Inexpensive home infrared living/environment sensor with regional thermal information for infant physical and psychological development

Genta Karino, Aya Senoo, Tetsuya Kunikata, Yoshimasa Kamei, Hideo Yamanouchi, Shun Nakamura, Masanori Shukuya, Ricki J. Colman, Mamiko Koshiba

Research output: Contribution to journalArticlepeer-review

4 Citations (Scopus)


The use of home-based image sensors for biological and environmental monitoring provides novel insight into health and development but it is difficult to evaluate people during their normal activities in their home. Therefore, we developed a low-cost infrared (IR) technology-based motion, location, temperature and thermal environment detection system that can be used non-invasively for long-term studies in the home environment. We tested this technology along with the associated analysis algorithm to visualize the effects of parental care and thermal environment on developmental state change in a non-human primate model, the common marmoset (Callithrix jacchus). To validate this system, we first compared it to a manual analysis technique and we then assessed the development of circadian rhythms in common marmosets from postnatal day 15–45. The semi-automatically tracked biological indices of locomotion velocity (BV) and body surface temperature (BT) and the potential psychological index of place preference toward the door (BD), showed age-dependent shifts in circadian phase patterns. Although environmental variables appeared to affect circadian rhythm development, principal component analysis and signal superimposing imaging methods revealed a novel phasic pattern of BD-BT correlation day/night switching in animals older than postnatal day 38 (approximately equivalent to one year of age in humans). The origin of this switch was related to earlier development of body temperature (BT) rhythms and alteration of psychological behavior rhythms (BD) around earlier feeding times. We propose that this cost-effective, inclusive sensing and analytic technique has value for understanding developmental care conditions for which continual home non-invasive monitoring would be beneficial and further suggest the potential to adapt this technique for use in humans.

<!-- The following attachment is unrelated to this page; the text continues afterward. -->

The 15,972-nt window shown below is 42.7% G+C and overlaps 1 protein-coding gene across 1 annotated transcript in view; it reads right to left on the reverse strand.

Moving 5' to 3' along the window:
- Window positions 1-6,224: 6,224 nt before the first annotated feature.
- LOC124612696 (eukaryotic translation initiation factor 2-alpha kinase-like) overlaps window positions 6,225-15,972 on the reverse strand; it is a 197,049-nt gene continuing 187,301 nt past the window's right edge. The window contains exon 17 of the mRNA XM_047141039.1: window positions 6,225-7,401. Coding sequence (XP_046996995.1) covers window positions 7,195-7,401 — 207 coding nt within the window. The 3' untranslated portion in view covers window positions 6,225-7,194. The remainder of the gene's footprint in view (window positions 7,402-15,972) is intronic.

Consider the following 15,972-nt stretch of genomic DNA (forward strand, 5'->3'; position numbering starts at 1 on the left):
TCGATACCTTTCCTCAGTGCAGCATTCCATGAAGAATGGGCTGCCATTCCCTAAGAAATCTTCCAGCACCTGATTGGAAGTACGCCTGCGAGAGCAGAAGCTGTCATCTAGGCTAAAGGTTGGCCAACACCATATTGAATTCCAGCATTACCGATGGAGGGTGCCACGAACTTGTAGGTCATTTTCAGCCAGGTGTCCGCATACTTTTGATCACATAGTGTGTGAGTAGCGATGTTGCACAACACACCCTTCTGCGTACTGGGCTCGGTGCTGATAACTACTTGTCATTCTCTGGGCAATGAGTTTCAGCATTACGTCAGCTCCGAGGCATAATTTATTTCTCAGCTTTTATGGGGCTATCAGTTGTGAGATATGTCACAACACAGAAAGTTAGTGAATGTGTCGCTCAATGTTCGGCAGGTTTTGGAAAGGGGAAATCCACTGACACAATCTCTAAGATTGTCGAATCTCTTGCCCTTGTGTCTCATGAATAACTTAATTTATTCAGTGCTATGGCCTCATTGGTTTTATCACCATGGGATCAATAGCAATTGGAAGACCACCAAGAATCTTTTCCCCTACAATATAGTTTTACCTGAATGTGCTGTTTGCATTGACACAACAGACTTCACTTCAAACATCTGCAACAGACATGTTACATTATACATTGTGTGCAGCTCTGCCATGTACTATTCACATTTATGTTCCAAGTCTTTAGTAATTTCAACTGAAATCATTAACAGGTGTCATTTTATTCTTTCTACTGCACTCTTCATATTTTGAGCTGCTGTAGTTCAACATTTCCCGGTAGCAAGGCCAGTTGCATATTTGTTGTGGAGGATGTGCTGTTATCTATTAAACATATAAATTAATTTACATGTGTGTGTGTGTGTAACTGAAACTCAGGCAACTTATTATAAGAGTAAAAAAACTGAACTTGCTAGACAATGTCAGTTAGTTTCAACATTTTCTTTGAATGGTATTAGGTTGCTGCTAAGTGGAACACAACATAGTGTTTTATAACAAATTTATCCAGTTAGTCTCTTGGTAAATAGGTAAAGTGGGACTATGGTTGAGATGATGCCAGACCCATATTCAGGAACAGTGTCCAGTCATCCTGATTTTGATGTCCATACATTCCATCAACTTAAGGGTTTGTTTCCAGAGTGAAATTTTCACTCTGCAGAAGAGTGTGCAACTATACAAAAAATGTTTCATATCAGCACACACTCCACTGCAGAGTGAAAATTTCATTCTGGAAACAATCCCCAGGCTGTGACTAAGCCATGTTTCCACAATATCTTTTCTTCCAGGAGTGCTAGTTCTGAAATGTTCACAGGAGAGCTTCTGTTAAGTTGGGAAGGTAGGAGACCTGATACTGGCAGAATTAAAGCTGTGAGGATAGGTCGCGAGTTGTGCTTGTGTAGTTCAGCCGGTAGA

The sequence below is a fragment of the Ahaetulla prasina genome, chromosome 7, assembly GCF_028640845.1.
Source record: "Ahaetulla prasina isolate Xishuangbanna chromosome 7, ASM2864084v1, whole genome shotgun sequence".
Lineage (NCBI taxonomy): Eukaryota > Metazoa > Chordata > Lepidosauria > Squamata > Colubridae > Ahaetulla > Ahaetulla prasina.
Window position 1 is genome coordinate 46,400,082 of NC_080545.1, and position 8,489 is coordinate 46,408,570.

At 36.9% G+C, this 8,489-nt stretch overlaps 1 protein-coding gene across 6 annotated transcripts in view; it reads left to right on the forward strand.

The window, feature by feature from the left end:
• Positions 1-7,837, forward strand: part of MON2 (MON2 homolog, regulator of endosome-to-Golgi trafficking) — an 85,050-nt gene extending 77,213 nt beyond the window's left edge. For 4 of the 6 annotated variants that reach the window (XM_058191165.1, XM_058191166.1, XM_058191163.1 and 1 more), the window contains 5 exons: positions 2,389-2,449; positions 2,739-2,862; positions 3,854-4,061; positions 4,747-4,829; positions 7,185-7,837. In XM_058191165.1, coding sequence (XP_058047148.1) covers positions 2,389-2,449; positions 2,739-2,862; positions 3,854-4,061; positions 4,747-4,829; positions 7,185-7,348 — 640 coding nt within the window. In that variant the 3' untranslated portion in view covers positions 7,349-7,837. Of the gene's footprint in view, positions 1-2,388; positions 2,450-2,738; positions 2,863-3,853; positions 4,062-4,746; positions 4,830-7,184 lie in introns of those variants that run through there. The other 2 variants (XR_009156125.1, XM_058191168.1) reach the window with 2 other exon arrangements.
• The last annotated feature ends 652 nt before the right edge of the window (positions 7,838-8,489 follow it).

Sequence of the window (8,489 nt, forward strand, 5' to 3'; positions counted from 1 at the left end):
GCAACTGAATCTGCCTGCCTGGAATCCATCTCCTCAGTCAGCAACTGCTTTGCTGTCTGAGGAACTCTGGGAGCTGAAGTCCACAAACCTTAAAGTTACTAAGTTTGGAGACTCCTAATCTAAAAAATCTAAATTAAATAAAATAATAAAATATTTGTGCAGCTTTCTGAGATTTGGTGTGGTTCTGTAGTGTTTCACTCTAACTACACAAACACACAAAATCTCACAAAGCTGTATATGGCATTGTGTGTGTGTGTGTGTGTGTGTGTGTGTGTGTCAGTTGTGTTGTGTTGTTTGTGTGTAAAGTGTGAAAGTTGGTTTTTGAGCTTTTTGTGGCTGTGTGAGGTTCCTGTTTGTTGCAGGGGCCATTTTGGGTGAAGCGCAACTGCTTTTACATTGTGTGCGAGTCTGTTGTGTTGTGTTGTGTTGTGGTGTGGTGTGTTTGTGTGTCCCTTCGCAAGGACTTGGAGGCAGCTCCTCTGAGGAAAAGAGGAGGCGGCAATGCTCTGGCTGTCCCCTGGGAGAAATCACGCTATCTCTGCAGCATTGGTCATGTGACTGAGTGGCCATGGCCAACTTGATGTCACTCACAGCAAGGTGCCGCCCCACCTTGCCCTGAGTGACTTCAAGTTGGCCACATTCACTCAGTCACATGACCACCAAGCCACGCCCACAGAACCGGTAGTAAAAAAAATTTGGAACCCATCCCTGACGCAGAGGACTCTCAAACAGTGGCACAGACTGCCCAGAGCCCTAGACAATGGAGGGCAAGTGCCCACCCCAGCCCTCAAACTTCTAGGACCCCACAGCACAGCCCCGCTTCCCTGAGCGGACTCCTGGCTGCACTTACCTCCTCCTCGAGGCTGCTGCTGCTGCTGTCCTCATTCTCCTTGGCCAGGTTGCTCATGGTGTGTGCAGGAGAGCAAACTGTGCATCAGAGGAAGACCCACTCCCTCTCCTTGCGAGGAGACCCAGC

Original languageEnglish
Article number6844
Pages (from-to)1-23
Number of pages23
JournalInternational journal of environmental research and public health
Issue number18
Publication statusPublished - 2020 Sep 2


  • Body temperature
  • Common marmoset
  • Complex change of circadian rhythms
  • Feeding influence
  • Infant development
  • Infrared image sensor
  • Life monitoring
  • Locomotion
  • Primate model

ASJC Scopus subject areas

  • Public Health, Environmental and Occupational Health
  • Health, Toxicology and Mutagenesis


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